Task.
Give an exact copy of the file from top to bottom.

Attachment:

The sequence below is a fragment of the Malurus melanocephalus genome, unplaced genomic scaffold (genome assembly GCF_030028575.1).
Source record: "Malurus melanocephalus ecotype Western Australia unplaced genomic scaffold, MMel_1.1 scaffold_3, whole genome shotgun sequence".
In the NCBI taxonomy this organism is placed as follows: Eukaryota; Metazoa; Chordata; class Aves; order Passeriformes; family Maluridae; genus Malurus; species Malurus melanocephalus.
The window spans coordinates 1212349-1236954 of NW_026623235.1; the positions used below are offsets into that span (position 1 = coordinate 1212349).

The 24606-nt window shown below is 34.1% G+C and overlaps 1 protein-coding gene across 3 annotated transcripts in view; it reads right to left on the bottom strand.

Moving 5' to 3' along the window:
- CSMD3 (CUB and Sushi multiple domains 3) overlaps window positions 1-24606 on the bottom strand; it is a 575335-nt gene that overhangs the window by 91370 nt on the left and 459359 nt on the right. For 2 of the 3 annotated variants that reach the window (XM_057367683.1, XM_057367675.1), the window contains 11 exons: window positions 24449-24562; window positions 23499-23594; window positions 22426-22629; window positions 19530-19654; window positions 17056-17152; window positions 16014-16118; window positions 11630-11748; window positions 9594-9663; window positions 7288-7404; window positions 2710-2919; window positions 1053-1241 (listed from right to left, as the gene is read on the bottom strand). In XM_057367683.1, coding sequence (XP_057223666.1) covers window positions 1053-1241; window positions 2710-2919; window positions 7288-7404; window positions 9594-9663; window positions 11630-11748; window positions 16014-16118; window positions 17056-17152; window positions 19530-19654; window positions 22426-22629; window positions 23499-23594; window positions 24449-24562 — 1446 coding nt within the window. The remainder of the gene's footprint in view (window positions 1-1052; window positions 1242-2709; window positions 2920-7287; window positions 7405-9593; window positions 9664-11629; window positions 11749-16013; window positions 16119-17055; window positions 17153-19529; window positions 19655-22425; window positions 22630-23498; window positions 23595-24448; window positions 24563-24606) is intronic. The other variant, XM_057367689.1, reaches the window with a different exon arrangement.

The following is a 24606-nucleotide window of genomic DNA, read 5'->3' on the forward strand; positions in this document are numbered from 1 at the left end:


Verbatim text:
The sequence below is a fragment of the Malurus melanocephalus genome, unplaced genomic scaffold (genome assembly GCF_030028575.1).
Source record: "Malurus melanocephalus ecotype Western Australia unplaced genomic scaffold, MMel_1.1 scaffold_3, whole genome shotgun sequence".
In the NCBI taxonomy this organism is placed as follows: Eukaryota; Metazoa; Chordata; class Aves; order Passeriformes; family Maluridae; genus Malurus; species Malurus melanocephalus.
The window spans coordinates 1212349-1236954 of NW_026623235.1; the positions used below are offsets into that span (position 1 = coordinate 1212349).

The 24606-nt window shown below is 34.1% G+C and overlaps 1 protein-coding gene across 3 annotated transcripts in view; it reads right to left on the bottom strand.

Moving 5' to 3' along the window:
- CSMD3 (CUB and Sushi multiple domains 3) overlaps window positions 1-24606 on the bottom strand; it is a 575335-nt gene that overhangs the window by 91370 nt on the left and 459359 nt on the right. For 2 of the 3 annotated variants that reach the window (XM_057367683.1, XM_057367675.1), the window contains 11 exons: window positions 24449-24562; window positions 23499-23594; window positions 22426-22629; window positions 19530-19654; window positions 17056-17152; window positions 16014-16118; window positions 11630-11748; window positions 9594-9663; window positions 7288-7404; window positions 2710-2919; window positions 1053-1241 (listed from right to left, as the gene is read on the bottom strand). In XM_057367683.1, coding sequence (XP_057223666.1) covers window positions 1053-1241; window positions 2710-2919; window positions 7288-7404; window positions 9594-9663; window positions 11630-11748; window positions 16014-16118; window positions 17056-17152; window positions 19530-19654; window positions 22426-22629; window positions 23499-23594; window positions 24449-24562 — 1446 coding nt within the window. The remainder of the gene's footprint in view (window positions 1-1052; window positions 1242-2709; window positions 2920-7287; window positions 7405-9593; window positions 9664-11629; window positions 11749-16013; window positions 16119-17055; window positions 17153-19529; window positions 19655-22425; window positions 22630-23498; window positions 23595-24448; window positions 24563-24606) is intronic. The other variant, XM_057367689.1, reaches the window with a different exon arrangement.

The following is a 24606-nucleotide window of genomic DNA, read 5'->3' on the forward strand; positions in this document are numbered from 1 at the left end: